Zune Died Because....

By Richard Menta 3/15/11

Zune died because, as a device, Microsoft designed the unit to please record industry execs over the consumer. It is as simple as that. With Zune and it's mated music store we watched a lost opportunity by Microsoft descend into a lost cause.

I say a lost opportunity for two reasons. First, because Microsoft had the full resources to build a competitive portable unit as well as plenty of marketing dollars and brand power to bring it success. Second, because another manufacturer already proved successful at giving the iPod a run for it's money. Back in 2006 when Zune was announced it was Sony who made the best media portable at the time, not Apple. It sold very well too as Sony moved one unit for every 2.3 iPods. The name of that media player was the Sony PSP, a game platform with media ability that pre-saged the iPod touch media player's (and iPhone's) eventual evolution into a game platform.

Early on Microsoft made critical mistakes. First it abandoned the WMA codec to foist yet another new codec on a market already overly saturated with proprietary product. Second, Microsoft focused on courting the record labels with a new digital rights scheme, while Apple focused on the consumer who, for the most part, wanted nothing to do with DRM.

Richard Menta

This strategic miscue manifested itself all too clearly in what should have been the unit's groundbreaking feature, Zune-to-Zune wireless. Zune-to-Zune wireless allowed Zune users to share tracks player-to-player via Wi-Fi, a compelling consumer feature with the added tint of social media just as social media was taking off. An even more compelling aspect was the idea that artists could beam free tracks to their audiences while they watched them perform live, a Zune-only practice until other makers copied it. That could have made the Zune platform an indispensible tool for SWSX and Coachella.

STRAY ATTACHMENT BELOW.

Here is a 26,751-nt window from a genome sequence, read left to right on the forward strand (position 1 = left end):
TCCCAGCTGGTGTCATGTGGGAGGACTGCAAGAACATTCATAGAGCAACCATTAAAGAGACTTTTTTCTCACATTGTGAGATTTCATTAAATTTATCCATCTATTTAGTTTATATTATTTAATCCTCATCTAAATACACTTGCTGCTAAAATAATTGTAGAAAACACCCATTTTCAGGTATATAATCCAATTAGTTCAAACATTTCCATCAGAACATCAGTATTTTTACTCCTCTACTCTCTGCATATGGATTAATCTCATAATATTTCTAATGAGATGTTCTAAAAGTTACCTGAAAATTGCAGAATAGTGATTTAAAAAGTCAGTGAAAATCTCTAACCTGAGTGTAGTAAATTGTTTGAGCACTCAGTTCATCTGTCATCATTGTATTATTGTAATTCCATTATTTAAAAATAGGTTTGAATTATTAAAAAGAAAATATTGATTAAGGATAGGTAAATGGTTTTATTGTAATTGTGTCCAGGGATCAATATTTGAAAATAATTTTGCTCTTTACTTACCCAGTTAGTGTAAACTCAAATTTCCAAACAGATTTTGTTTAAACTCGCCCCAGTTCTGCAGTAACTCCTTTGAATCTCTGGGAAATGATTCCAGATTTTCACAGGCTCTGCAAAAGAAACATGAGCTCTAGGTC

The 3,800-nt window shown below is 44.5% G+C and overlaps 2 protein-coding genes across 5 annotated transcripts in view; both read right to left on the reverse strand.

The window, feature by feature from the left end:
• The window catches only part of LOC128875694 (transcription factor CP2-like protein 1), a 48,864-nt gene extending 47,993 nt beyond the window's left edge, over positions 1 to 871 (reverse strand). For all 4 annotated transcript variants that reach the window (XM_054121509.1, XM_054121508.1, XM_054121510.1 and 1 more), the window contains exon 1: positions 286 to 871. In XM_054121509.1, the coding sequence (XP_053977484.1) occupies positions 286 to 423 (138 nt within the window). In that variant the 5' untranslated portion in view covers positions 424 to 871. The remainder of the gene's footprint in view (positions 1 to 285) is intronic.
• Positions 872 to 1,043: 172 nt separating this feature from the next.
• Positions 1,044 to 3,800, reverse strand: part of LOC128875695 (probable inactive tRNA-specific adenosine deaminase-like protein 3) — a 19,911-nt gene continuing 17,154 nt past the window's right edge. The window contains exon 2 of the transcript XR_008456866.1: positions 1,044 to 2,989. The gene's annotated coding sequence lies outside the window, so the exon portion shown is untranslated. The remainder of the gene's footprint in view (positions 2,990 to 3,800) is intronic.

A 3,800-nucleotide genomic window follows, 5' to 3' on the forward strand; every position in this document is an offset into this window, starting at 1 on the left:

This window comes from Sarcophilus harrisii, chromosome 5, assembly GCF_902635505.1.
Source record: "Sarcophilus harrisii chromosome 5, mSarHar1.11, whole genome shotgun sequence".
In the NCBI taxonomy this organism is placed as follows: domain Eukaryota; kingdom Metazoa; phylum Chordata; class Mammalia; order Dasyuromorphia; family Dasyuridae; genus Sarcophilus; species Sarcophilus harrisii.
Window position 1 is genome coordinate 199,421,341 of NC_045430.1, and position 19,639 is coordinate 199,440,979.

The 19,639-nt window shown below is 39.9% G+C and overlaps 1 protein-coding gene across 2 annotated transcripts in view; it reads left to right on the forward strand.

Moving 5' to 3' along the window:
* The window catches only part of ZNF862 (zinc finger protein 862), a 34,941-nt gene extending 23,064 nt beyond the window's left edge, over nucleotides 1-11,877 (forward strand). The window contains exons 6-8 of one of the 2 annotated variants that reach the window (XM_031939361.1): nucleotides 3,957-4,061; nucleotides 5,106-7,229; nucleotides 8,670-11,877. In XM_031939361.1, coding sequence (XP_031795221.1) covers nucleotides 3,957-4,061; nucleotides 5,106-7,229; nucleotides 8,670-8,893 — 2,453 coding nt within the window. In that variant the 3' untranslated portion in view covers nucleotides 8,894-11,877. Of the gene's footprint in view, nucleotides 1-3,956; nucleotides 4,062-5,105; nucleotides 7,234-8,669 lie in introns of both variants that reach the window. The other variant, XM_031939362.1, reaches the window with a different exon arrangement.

Unfortunately, free player-to-player sharing played like a nightmare scenario to the record labels who viewed it as a building block to the construction of an open-air bazaar of piracy. Catering to those fears Microsoft crippled Zune-to-Zune by limiting files shared in this manner to only three plays before the unit disabled them permanently.

Potential Zune customers bought iPods instead. Four years later the Microsoft Zune is left with the epitaph "could have been a contender".